Thursday, 13 August 2015

The Magician of Balloon Town

バルーン・タウンの手品師 (Baruun Taun no tejinashi, The Magician of Balloon Town, 2004) is a sequel to MATSUO Yumi's The Balloon Town Murder (1994). I wrote a post about that a year ago; but I'll repeat the essential background to the series here. Balloon Town is the mocking name given by outsiders to a closed district of near future Tokyo, reserved for pregnant women. Most women in this future prefer to use the artificial wombs that have established themselves as the safer and more convenient way to bring a baby into the world. For those women who reject this, Tokyo has set aside a protected precinct, a kind of town within the town, in which almost all the inhabitants are pregnant women. A little unusual among the other expectant mothers, the amateur detective KUREBAYASHI Mio does not share their slightly cultish devotion to natural motherhood. In the stories in the first book, she solves mysteries brought to her by her policewoman friend, ETA Marina, who finds herself sent repeatedly to investigate crimes in this unusual world.

The stories partly satirise things familiar in our world, in particular attitudes to pregnancy and maternity, by taking them to extremes, partly play with the surreal reversal of norms that the premise permits. Both of these elements are still present, but much more weakly so in the sequel. Eta is visiting another friend from the first book, whose baby is due. When a disk possibly containing sensitive government data goes missing from the hospital room, the only suspects are the other visitors, but none of them have the disk on them and none of them could have got it out of the room. Kurebayashi, whose baby Reo was born at the end of the first book, turns up to solve the impossible crime. As the more experienced Balloon Town insiders spot, she is pregnant again. So she is also on hand to solve the crimes that continue to occur in the town. In "The Balloon Town Automatic Doll", a maker of karakuri dolls (traditional Japanese clockwork dolls that perform surprisingly complex actions like serving tea) is bludgeoned and robbed in front of the camera he was using to record the performance of his two automata; but nobody could have got approached him by the only possible exit without being spotted. In "The Orient Express 15:45 Mystery", a protestor who threw tomatoes at a visiting author vanishes into a fortune teller's booth constructed as a railway carriage; but it seems that none of the pregnant fortune tellers could have been the attacker. In "The Strange Passion of Professor Hanibaru", Eta's investigation of a missing pregnant woman leads her to the woman's psychiatrist, a strange, mesmeric figure, whose enthusiasm for the subject of cooking with placentas perhaps hides something even more disturbing.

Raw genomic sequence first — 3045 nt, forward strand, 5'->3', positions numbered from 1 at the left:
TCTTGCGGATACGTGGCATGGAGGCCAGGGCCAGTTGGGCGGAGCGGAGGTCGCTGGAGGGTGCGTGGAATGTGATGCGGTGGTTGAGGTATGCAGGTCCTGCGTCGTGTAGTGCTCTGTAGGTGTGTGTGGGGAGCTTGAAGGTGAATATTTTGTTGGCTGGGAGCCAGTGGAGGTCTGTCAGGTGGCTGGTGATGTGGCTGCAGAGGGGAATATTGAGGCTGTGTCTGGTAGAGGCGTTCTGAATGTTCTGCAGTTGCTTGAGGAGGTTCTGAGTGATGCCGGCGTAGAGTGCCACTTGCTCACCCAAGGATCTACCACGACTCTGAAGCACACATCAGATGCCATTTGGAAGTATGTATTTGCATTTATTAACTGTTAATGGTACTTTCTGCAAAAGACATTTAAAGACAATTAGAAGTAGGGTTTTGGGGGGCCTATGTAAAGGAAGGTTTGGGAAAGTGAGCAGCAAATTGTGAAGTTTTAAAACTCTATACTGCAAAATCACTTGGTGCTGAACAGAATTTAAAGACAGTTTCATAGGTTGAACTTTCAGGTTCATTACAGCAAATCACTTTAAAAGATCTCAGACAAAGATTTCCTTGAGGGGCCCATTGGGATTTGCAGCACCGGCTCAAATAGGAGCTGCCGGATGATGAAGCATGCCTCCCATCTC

As the titles suggest the stories make frequent allusion to detective story literature, sometimes creating a pregnancy or maternity themed version of famous mysteries. The crimes are often relatively minor (there was one murder in the stories in the first book, none in this one). While the satirical element is weaker, more attention is paid to the development of the book across stories. The final story is much longer than the others; and lines preparing us for some of its elements are set up in the earlier stories.


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